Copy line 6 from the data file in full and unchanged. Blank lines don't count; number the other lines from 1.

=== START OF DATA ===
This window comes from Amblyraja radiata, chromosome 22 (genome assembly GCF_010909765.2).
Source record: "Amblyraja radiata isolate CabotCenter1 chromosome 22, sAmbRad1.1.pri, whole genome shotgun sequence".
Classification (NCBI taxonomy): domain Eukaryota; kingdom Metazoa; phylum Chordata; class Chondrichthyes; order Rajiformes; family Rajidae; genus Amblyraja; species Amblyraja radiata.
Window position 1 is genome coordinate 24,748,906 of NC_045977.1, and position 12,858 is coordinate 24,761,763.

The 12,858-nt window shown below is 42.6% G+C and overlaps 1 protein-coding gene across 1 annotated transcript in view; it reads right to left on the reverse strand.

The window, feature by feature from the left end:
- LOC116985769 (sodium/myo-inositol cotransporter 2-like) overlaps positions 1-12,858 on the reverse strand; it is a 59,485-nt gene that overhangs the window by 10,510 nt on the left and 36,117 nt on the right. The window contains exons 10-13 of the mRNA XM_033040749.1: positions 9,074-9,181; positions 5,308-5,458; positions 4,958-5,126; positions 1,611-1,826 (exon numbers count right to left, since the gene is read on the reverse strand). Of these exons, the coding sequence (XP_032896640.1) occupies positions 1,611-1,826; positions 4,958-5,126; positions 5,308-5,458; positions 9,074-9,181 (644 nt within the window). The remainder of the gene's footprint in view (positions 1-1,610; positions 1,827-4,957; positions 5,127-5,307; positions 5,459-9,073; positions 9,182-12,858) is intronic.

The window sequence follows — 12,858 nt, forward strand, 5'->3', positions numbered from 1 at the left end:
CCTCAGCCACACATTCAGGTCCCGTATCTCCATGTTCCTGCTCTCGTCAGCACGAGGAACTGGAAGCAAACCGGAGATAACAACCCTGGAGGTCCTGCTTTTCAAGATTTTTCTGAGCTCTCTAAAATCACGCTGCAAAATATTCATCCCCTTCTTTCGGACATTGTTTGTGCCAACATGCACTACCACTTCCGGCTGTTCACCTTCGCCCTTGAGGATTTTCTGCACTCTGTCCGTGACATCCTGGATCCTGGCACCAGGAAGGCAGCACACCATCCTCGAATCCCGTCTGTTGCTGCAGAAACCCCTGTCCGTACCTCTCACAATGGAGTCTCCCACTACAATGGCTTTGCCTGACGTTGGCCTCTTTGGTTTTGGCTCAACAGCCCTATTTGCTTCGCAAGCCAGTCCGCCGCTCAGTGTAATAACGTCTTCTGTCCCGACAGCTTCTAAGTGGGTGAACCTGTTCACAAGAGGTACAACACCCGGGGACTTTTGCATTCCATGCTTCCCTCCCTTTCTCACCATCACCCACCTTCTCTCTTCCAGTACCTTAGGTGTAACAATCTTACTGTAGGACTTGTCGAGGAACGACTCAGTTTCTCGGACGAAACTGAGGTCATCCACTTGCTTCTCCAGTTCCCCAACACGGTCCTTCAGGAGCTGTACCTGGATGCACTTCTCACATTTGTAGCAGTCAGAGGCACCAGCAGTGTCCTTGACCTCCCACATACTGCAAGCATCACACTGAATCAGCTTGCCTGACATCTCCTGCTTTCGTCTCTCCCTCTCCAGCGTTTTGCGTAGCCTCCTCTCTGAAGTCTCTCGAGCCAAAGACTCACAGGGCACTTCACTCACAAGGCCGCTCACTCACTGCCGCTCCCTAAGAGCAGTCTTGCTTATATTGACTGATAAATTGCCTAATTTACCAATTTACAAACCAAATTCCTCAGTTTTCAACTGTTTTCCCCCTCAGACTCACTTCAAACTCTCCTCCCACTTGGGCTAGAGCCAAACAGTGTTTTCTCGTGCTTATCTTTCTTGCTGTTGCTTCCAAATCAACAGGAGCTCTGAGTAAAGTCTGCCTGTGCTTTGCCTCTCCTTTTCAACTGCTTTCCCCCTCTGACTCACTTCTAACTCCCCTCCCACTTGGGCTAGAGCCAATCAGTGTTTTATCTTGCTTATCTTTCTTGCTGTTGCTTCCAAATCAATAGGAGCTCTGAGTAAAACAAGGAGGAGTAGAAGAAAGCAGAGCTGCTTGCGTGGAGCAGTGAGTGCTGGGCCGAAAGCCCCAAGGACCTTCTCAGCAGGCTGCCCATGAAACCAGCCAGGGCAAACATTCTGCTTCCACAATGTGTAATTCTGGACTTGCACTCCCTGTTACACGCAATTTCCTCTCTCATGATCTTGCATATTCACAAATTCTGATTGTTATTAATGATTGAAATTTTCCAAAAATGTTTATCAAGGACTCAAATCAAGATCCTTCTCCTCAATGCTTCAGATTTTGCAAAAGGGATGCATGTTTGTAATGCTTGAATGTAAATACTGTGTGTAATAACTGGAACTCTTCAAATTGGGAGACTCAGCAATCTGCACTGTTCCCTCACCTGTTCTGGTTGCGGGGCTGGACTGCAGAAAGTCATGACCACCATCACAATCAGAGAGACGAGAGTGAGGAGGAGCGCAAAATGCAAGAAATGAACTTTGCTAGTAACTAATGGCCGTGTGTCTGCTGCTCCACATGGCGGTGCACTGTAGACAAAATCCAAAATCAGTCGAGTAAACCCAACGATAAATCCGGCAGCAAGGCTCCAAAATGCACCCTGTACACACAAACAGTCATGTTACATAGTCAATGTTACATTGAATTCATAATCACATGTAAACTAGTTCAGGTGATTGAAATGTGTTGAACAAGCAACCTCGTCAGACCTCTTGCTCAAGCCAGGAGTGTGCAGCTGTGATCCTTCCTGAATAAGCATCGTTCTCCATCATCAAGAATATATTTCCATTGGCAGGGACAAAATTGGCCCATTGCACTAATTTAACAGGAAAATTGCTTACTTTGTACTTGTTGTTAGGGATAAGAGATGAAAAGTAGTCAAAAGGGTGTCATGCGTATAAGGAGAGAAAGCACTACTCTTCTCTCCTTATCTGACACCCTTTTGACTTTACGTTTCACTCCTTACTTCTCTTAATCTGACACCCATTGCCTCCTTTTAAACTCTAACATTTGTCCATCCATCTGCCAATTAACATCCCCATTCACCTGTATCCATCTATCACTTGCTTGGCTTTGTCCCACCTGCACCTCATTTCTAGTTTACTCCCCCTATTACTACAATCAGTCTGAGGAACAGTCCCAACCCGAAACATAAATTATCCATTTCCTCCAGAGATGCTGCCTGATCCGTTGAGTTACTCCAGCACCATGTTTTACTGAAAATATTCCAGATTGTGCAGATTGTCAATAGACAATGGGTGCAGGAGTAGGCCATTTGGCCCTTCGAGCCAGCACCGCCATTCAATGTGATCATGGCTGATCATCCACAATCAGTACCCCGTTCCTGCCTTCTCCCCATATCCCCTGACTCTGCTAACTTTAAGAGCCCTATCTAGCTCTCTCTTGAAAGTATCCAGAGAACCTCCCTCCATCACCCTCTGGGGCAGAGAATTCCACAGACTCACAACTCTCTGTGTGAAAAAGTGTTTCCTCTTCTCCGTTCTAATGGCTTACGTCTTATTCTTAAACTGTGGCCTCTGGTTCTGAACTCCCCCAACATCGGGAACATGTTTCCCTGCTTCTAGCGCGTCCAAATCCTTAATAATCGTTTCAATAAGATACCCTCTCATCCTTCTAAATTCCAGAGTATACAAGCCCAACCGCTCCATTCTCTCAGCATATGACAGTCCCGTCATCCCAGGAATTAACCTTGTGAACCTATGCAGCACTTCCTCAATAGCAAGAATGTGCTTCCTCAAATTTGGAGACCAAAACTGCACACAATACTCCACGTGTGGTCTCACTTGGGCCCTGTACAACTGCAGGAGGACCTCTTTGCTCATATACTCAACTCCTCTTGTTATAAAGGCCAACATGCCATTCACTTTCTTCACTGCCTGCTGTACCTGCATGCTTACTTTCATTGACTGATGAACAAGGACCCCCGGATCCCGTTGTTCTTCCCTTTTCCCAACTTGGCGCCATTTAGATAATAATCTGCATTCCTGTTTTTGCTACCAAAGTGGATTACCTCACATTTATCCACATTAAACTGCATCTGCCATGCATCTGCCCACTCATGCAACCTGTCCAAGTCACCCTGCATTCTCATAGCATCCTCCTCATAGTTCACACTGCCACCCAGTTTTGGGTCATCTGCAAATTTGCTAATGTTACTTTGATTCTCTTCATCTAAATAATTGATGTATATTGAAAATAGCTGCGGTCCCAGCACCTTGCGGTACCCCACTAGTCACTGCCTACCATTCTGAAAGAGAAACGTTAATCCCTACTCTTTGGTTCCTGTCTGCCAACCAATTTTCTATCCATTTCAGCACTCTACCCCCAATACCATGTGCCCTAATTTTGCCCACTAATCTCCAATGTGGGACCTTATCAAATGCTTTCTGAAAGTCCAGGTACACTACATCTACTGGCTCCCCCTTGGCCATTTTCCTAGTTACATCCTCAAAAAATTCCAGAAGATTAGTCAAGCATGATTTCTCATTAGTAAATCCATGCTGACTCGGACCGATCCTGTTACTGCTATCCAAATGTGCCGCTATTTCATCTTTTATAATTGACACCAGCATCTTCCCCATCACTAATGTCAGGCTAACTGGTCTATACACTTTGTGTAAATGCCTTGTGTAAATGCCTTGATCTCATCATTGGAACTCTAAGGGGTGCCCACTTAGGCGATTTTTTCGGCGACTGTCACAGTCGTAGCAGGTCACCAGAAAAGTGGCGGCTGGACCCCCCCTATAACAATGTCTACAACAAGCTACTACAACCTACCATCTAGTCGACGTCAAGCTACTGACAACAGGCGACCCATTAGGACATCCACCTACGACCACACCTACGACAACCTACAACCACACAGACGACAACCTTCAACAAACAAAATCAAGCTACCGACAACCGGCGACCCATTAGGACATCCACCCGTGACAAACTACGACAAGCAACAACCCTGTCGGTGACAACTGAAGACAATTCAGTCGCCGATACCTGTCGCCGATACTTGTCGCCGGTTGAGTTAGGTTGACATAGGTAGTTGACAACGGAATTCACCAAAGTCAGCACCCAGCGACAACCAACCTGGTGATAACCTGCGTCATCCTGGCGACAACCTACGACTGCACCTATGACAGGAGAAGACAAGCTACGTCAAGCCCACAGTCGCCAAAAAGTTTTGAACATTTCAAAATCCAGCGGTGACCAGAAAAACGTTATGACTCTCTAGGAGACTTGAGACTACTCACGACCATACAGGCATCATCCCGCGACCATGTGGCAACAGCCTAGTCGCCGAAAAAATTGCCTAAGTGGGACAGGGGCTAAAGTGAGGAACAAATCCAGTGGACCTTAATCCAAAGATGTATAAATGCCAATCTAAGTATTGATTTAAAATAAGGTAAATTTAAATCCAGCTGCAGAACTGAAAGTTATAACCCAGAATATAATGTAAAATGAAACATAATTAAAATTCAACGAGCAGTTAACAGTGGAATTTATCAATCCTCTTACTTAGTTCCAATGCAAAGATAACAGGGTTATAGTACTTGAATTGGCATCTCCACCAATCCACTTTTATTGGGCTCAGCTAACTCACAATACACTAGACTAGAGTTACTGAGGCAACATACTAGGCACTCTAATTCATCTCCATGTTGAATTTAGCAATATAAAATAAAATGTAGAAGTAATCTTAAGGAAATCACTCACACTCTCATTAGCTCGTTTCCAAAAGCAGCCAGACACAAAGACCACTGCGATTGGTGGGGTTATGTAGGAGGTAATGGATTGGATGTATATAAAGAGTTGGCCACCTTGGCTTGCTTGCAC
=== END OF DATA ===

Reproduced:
The window, feature by feature from the left end: